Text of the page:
Heather Goldstone

Science Editor and Host of Living Lab

Heather Goldstone is science editor at WCAI and host of Living Lab on The Point, a weekly show exploring how science gets done and makes its way into our daily lives. Goldstone holds a Ph.D. in ocean science from M.I.T. and Woods Hole Oceanographic Institution, and spent a decade as researcher before leaving the lab to pursue journalism. She has reported extensively on Woods Hole’s unique scientific community and key environmental issues on Cape Cod. Her stories have appeared in outlets ranging from Cape Cod Times and Commercial Fishery News to NPR and PBS News Hour. Most recently, Goldstone hosted Climatide.org, an NPR-sponsored blog exploring present-day impacts of climate change on coastal life.

Ways to Connect

May brought record tornado activity, with more than 300 tornadoes in the second half of the month.
TheAustinMan / TheAustinMan [CC BY-SA 4.0 (https://creativecommons.org/licenses/by-sa/4.0)]

Record rainfall in California. Record flooding in the mid-West. Record tornado activity in the central and southeastern U.S. And, while federal forecasters are calling for a near-normal level of hurricane activity this summer, the first named storm formed almost two weeks before the official start of hurricane season. In fact, extreme and record-setting weather seems to be the norm this year.

Cranberry extracts can make bacteria more susceptible to antibiotics, and prevent them from developing resistance.
Liz West/Flickr http://bit.ly/2JPBmle / CC BY 2.0

"The molecules themselves - the ones from cranberry or the ones from maple - they're not actually killing the bacteria. And that's a really interesting part of the of the research. They're not actually killing the bacteria, so they don't necessarily make the bacteria develop resistance. They're actually just somehow making these bacteria more susceptible to antibiotics." - Nathalie Tufenkji

This week on Living Lab Radio:

The first March for Science on April 22, 2017 drew about a million people to marches worldwide. This year, there wasn't a march at all.
Molly Adams, https://tinyurl.com/yyg6ux5f

The first March for Science drew hundreds of thousands of scientists and science enthusiasts to events around the world. Some estimates put the total number of participants worldwide at one million.

Jakob Owens / unsplash

Coral reefs around the world face a host of threats from human activities – from destructive fishing practices, to pollution, and of course, climate change. Reefs in the Caribbean have been in decline. Close to half of the corals on the Great Barrier Reef died during a two-year heat wave starting in 2016. And scientists have said that the vast majority of reefs could be gone by 2050.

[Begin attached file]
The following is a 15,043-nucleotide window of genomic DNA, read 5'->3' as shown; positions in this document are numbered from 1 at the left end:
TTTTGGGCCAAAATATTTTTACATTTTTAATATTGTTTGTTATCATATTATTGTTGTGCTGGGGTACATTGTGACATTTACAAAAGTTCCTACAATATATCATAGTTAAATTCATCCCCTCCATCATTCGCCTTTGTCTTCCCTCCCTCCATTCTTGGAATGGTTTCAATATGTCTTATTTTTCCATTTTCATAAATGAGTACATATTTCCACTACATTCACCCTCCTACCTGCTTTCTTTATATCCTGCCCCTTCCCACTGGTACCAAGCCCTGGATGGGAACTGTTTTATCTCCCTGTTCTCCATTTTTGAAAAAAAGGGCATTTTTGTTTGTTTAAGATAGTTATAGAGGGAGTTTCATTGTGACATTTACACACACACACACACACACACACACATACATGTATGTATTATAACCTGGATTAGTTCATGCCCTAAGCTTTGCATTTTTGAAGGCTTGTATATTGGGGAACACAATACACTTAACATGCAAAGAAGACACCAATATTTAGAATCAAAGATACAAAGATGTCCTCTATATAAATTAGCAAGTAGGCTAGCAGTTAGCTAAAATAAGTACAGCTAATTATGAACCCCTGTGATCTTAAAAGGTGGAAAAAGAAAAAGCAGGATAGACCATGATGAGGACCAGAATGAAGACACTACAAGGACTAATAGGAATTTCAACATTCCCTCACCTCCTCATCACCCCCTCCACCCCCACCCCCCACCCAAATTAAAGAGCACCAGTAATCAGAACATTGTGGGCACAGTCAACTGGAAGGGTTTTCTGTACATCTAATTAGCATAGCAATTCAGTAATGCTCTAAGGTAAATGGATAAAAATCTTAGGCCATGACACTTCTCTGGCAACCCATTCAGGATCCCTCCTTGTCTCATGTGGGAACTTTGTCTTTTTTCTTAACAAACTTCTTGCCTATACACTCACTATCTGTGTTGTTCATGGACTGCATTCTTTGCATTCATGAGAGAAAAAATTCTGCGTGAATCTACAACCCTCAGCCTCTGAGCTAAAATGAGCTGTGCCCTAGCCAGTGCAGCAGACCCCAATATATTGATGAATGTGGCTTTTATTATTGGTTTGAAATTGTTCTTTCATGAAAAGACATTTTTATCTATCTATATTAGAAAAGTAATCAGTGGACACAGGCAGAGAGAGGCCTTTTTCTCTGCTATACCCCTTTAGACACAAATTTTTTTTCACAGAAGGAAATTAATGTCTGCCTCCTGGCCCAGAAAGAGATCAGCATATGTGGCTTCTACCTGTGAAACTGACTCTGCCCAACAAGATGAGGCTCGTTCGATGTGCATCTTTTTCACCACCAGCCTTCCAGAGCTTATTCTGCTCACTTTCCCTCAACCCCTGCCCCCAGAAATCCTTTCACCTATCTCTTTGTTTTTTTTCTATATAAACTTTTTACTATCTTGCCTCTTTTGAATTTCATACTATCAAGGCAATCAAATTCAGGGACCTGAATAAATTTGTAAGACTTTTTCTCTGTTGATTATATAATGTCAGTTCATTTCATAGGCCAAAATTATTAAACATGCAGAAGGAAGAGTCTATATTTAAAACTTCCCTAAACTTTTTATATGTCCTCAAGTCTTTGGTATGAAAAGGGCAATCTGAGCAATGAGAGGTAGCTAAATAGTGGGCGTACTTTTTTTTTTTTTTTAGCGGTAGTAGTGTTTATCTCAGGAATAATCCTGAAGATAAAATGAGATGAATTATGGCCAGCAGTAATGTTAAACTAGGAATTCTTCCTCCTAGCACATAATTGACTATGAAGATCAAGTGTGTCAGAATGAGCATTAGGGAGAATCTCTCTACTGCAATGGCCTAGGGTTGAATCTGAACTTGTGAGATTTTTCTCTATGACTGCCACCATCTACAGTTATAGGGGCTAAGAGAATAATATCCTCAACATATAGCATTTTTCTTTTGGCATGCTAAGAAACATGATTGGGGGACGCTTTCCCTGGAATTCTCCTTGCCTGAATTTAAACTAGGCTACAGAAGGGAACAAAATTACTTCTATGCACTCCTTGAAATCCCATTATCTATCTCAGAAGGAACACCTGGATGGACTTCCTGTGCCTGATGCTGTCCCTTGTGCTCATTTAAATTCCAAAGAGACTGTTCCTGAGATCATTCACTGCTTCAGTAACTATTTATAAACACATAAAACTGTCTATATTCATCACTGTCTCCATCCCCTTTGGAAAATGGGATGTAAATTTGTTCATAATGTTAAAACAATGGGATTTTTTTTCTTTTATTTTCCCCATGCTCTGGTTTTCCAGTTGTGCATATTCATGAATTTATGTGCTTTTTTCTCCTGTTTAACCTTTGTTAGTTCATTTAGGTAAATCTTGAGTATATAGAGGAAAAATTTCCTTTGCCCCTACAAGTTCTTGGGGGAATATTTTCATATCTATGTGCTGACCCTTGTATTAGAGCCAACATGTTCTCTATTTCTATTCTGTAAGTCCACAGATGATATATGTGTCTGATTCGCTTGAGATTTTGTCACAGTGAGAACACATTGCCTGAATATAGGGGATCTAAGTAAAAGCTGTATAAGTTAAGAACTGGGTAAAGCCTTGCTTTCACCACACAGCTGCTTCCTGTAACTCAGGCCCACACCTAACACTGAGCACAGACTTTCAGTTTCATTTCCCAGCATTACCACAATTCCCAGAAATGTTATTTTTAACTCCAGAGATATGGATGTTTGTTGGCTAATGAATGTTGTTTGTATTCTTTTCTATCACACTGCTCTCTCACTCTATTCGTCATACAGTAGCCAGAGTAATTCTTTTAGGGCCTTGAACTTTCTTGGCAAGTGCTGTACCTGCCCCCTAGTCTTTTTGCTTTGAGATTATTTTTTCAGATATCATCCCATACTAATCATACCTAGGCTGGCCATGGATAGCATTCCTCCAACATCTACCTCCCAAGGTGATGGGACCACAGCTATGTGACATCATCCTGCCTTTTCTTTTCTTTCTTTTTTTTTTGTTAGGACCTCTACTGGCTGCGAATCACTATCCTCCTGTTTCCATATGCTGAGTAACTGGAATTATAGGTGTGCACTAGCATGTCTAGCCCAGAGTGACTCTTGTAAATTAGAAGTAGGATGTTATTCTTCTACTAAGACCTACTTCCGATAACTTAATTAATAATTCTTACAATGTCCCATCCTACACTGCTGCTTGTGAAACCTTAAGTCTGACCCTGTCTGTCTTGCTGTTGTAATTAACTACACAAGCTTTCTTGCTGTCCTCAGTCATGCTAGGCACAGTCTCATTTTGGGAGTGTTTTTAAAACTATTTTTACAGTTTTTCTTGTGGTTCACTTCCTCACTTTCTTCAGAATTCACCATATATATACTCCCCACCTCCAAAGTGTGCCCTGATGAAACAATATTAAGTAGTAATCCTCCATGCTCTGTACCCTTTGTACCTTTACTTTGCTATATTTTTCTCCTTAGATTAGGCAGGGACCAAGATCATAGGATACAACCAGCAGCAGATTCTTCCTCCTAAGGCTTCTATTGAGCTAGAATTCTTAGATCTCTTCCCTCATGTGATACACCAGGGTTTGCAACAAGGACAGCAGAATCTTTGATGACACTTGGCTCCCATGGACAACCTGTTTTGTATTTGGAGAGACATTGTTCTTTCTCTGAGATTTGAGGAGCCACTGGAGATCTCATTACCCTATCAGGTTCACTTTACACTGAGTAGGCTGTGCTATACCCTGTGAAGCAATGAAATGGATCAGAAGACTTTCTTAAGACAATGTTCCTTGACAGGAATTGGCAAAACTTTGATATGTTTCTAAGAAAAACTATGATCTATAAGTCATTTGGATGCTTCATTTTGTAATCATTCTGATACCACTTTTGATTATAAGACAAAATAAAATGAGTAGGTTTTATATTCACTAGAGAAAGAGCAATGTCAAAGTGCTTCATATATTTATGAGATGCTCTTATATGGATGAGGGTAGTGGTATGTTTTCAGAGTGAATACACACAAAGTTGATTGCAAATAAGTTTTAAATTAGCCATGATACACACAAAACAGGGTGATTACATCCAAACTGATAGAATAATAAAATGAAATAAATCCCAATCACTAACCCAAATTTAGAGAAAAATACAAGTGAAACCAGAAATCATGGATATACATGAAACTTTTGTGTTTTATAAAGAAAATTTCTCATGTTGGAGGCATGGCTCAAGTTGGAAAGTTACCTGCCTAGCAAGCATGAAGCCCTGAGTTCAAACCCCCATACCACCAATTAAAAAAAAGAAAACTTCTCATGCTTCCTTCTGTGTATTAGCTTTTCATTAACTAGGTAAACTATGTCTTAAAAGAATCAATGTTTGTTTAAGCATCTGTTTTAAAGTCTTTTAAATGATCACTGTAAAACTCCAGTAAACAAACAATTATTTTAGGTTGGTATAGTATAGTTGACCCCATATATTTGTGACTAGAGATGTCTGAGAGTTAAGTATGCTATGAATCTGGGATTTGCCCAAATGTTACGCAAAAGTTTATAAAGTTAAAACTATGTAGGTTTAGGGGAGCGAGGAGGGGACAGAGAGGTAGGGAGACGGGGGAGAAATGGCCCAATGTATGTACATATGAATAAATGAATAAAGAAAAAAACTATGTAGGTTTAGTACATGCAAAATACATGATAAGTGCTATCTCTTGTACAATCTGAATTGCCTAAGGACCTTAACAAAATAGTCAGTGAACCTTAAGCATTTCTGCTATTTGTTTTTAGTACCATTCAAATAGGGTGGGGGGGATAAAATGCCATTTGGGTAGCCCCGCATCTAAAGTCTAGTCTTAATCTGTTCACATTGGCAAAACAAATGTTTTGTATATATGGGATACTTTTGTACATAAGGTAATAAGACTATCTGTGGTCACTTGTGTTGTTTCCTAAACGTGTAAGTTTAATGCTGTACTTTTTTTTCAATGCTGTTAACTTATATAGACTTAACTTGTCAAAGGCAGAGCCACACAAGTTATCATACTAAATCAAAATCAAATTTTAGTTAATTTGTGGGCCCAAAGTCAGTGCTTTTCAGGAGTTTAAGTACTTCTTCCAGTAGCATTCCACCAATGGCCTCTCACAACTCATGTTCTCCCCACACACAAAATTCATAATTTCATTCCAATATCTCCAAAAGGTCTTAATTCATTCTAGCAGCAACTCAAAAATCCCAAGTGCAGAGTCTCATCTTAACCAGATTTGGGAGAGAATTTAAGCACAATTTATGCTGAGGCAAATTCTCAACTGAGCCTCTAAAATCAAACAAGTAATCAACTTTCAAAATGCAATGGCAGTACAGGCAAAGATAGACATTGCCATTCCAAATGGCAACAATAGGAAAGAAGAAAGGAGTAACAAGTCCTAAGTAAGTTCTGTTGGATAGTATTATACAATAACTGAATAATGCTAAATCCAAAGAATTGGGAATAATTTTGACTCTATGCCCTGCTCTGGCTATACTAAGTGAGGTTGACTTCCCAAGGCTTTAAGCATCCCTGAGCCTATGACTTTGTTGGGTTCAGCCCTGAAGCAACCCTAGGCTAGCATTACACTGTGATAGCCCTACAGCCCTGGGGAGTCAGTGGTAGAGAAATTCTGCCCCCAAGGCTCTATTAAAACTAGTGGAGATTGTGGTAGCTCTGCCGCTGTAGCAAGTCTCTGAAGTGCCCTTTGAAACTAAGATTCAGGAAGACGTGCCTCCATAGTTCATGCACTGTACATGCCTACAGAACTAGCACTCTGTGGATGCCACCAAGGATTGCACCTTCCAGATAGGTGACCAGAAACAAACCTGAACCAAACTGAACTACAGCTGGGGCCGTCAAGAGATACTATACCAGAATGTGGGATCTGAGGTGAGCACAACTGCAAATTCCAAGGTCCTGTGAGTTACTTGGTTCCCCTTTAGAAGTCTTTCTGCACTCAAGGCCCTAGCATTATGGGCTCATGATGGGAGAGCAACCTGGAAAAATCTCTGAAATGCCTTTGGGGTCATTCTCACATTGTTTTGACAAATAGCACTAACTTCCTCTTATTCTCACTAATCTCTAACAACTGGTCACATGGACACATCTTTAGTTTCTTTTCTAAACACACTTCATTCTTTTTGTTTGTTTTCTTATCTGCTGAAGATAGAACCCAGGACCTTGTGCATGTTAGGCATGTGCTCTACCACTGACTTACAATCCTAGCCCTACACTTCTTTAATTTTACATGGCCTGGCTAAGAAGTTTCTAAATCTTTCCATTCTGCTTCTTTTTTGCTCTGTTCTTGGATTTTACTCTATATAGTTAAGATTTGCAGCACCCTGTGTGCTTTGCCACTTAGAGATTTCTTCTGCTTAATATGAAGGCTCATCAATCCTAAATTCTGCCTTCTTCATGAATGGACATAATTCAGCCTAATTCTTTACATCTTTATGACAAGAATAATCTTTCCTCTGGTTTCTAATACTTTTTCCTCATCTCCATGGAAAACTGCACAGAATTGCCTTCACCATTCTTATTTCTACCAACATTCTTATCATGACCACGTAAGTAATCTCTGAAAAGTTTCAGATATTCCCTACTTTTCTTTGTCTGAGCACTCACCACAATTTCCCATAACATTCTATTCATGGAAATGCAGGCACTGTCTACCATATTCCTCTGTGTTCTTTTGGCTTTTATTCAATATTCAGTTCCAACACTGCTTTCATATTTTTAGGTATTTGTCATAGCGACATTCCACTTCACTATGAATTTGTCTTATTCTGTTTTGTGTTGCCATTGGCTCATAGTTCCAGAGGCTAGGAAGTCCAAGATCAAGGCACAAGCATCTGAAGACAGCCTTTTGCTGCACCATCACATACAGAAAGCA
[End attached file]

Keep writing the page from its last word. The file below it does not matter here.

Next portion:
A study finds that perceptions changed over the course of a few months.
Robin Higgins, Pixabay, https://tinyurl.com/y2bhrrab

In the fall of 2017, actor Alyssa Milano responded to accusations of sexual harassment against Harvey Weinstein by tweeting.

“If you’ve been sexually harassed or assaulted write ‘me too’ as a reply to this tweet,” she wrote.

Atomic Clock FOCS-1 (Switzerland). The primary frequency standard device, FOCS-1, one of the most accurate devices for measuring time in the world. It stands in a laboratory of the Swiss Federal Office of Metrology METAS in Bern.
METAS, https://tinyurl.com/y627lkc5

So, it happened. And you probably didn’t notice. But the long-awaited, new definition of the kilogram went into effect this past week.

The metal cylinder that has defined the kilo for over a century has now been replaced with a mathematical equation based on a number known as the Planck constant.

It was the last physical artefact defining any unit of measurement in the international system, so its replacement marks an important point in efforts to define those units in ways that are permanent and immutable – based on constants of nature, rather than somebody’s foot or a hunk of metal. But it’s certainly not the end of the effort.

Now they’re taking on the second with renewed vigor. You know, the base unit of time in the International System of Units. That second.